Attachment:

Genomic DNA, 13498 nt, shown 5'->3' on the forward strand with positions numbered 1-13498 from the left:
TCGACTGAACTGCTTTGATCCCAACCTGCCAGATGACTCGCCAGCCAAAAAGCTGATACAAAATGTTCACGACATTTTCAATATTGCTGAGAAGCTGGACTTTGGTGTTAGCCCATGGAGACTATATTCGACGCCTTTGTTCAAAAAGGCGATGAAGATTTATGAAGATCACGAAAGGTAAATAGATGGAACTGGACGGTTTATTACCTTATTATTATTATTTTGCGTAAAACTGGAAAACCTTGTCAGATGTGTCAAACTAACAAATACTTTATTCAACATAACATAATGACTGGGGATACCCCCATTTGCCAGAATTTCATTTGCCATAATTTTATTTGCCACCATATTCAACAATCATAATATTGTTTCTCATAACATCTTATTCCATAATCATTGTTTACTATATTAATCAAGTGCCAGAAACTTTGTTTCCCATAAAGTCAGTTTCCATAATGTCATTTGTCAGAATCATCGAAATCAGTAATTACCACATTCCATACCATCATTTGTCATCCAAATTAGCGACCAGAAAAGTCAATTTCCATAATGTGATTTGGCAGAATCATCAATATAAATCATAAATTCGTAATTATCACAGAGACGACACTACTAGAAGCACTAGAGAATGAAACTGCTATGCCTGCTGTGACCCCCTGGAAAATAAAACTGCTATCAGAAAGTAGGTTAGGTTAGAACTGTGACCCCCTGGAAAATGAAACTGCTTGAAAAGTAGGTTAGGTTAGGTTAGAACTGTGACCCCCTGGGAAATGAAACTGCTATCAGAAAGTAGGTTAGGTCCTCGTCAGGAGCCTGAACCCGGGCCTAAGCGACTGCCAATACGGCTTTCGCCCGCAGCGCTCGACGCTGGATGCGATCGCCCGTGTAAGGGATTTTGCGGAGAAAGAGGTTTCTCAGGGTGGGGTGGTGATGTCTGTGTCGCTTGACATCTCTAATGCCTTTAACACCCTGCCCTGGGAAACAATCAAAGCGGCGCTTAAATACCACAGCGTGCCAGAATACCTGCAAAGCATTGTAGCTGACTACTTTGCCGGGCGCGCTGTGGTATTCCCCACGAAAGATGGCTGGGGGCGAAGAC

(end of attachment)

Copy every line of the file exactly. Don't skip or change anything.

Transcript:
Genomic DNA, 13498 nt, shown 5'->3' on the forward strand with positions numbered 1-13498 from the left:
TCGACTGAACTGCTTTGATCCCAACCTGCCAGATGACTCGCCAGCCAAAAAGCTGATACAAAATGTTCACGACATTTTCAATATTGCTGAGAAGCTGGACTTTGGTGTTAGCCCATGGAGACTATATTCGACGCCTTTGTTCAAAAAGGCGATGAAGATTTATGAAGATCACGAAAGGTAAATAGATGGAACTGGACGGTTTATTACCTTATTATTATTATTTTGCGTAAAACTGGAAAACCTTGTCAGATGTGTCAAACTAACAAATACTTTATTCAACATAACATAATGACTGGGGATACCCCCATTTGCCAGAATTTCATTTGCCATAATTTTATTTGCCACCATATTCAACAATCATAATATTGTTTCTCATAACATCTTATTCCATAATCATTGTTTACTATATTAATCAAGTGCCAGAAACTTTGTTTCCCATAAAGTCAGTTTCCATAATGTCATTTGTCAGAATCATCGAAATCAGTAATTACCACATTCCATACCATCATTTGTCATCCAAATTAGCGACCAGAAAAGTCAATTTCCATAATGTGATTTGGCAGAATCATCAATATAAATCATAAATTCGTAATTATCACAGAGACGACACTACTAGAAGCACTAGAGAATGAAACTGCTATGCCTGCTGTGACCCCCTGGAAAATAAAACTGCTATCAGAAAGTAGGTTAGGTTAGAACTGTGACCCCCTGGAAAATGAAACTGCTTGAAAAGTAGGTTAGGTTAGGTTAGAACTGTGACCCCCTGGGAAATGAAACTGCTATCAGAAAGTAGGTTAGGTCCTCGTCAGGAGCCTGAACCCGGGCCTAAGCGACTGCCAATACGGCTTTCGCCCGCAGCGCTCGACGCTGGATGCGATCGCCCGTGTAAGGGATTTTGCGGAGAAAGAGGTTTCTCAGGGTGGGGTGGTGATGTCTGTGTCGCTTGACATCTCTAATGCCTTTAACACCCTGCCCTGGGAAACAATCAAAGCGGCGCTTAAATACCACAGCGTGCCAGAATACCTGCAAAGCATTGTAGCTGACTACTTTGCCGGGCGCGCTGTGGTATTCCCCACGAAAGATGGCTGGGGGCGAAGAC